I recently started watching an interesting lecture by Michael Jordan on Bayesians and frequentists; he's a pretty successful machine learning expert that takes both views in his work. You can watch it here: http://videolectures.net/mlss09uk_jordan_bfway/. I found it interesting because his portrayal of frequentism is much different than the standard portrayal on lesswrong. It isn't about whether probabilities are frequencies or beliefs, it's about trying to get a good model versus trying to get rigorous guarantees of performance in a class of scenarios. So I wonder why the meme on lesswrong is that frequentists think probabilities are frequencies; in practice it seems to be more about how you approach a given problem. In fact, frequentists seem more "rational", as they're willing to use any tool that solves a problem instead of constraining themselves to methods that obey Bayes' rule.
In practice, it seems that while Bayes is the main tool for epistemic rationality, instrumental rationality should oftentimes be frequentist at the top level (with epistemic rationality, guided by Bayes, in turn guiding the specific application of a frequentist algorithm).
For instance, in many cases I should be willing to, once I have a sufficiently constrained search space, try different things until one of the works, without worrying about understanding why the specific thing I did worked (think shooting a basketball, or riffle shuffling a deck of cards). In practice, it seems like epistemic rationality is important for constraining a search space, and after that some sort of online learning algorithm can be applied to find the optimal action from within that search space. Of course, this isn't true when you only get one chance to do something, or extreme precision is required, but this is not often true in everyday life.
The main point of this thread is to raise awareness of the actual distinction between Bayesians and frequentists, and why it's actually reasonable to be both, since it seems like lesswrong is strongly Bayesian and there isn't even a good discussion of the fact that there are other methods out there.
I think the fundamental insight of Bayesianism is that Bayes' Theorem is the law of inference, not (just) a normative law but a descriptive law — that frequentist methods and other statistical algorithms that make no mention of Bayes aren't cleverly circumventing it, they're implicitly using it. Any time you use some data to generate a belief about some proposition, if you use a method whose output is systematically correlated with reality at all, then you are using Bayes, just with certain assumptions and simplifications mixed in.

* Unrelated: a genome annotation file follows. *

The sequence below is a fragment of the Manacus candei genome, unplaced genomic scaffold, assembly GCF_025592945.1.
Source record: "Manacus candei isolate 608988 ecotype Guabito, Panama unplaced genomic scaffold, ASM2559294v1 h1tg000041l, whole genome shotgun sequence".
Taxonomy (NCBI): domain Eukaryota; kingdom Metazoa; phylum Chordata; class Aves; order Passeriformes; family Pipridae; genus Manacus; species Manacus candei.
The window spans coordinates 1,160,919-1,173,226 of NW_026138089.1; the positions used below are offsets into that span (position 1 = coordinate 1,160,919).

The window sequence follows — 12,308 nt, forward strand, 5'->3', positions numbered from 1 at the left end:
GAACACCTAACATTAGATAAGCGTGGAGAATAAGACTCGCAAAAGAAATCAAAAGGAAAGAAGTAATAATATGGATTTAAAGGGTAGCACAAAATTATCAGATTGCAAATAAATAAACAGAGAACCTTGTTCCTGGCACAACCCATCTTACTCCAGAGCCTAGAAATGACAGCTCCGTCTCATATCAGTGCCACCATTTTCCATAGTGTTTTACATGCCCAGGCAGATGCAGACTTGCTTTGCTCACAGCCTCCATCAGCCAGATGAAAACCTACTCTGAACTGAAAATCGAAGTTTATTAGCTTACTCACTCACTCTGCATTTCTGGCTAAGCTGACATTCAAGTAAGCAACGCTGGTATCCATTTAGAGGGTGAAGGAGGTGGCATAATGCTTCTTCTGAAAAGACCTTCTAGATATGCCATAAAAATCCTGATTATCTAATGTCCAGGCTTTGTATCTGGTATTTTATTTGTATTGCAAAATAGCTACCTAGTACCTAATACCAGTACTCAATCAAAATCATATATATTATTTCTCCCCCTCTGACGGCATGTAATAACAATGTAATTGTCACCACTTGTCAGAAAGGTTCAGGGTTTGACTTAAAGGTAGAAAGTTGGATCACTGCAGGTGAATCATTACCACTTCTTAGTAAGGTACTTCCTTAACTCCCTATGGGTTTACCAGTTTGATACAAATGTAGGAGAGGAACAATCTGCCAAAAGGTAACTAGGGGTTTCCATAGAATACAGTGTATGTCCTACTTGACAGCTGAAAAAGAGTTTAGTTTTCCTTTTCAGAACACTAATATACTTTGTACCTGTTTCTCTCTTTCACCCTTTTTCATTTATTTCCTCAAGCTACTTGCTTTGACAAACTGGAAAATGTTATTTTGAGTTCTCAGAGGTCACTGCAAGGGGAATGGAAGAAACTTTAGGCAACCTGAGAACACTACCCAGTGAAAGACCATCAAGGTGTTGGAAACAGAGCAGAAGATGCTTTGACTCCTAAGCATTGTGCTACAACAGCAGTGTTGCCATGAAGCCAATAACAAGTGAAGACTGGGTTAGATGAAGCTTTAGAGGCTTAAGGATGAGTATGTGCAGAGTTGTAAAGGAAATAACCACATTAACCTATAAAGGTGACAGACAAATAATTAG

The failing of frequentism is not in the specific methods it uses — it is perfectly true that we need simplified methods in order to do much useful inference — but in its claim of "objectivity" that really consists of treating its assumptions and simplifications as though they don't exist, and in its reliance on experimenters' intuition in deciding which methods should be used (considering that different methods make different assumptions that lead to different results). Frequentist methods aren't (all) bad, frequentist epistemology is.
If I remember correctly, it is perfectly possible to create Bayesian formulations of most frequentist methods; of course, they will often still talk about things that Bayesians don't usually care about, like P-values, but they will nevertheless reveal the deductively-valid Bayes-structure of the path from your data to that result. Revealing frequentist methods' hidden structure is important because it lets us understand why they work — when they do work — and it lets us predict when they won't be as useful.
From what I understand, in order to apply Bayesian approaches in practical situations it is necessary to make assumptions which have no formal justification, such as the distribution of priors or the local similarity of analogue measures (so that similar but not exact predictions can be informative). This changes the problem without necessarily solving it. In addition, it doesn't address the issue of AI problems not based on repeated experience, e.g. automated theorem proving. The advantage of statistical approaches such as SVMs is that they produce practically beneficial results with limited parameters. With parameter search techniques they can achieve fully automated predictions that often have good experimental results. Regardless of whether Bayesianism is the law of inference, if such approaches cannot be applied automatically they are fundamentally incomplete and only as valid as the assumptions they are used with. If Bayesian approaches carry a fundamental advantage over these techniques why is this not reflected in their practical performance on real world AI problems such as face recognition?
Oh and bring on the down votes you theory loving zealots :)
Bayesian approaches tend to be more powerful than other statistical techniques in situations where there is a relatively limited supply of data. This is because Bayesian approaches, due to being model-based, tend to have a richer structure that allows it to take advantage of more of the structure of the data; a second reason is because Bayes allows for the explicit integration of prior assumptions and is therefore usually a more aggressive form of inference than most frequentist methods.
I tried to find a good paper demonstrating this (called "learning from one example"), unfortunately I only came across this PhD thesis --- http://www.cs.umass.edu/~elm/papers/thesis.pdf , although there is certainly a lot of work being done on generalizing from one, or a small number of, examples.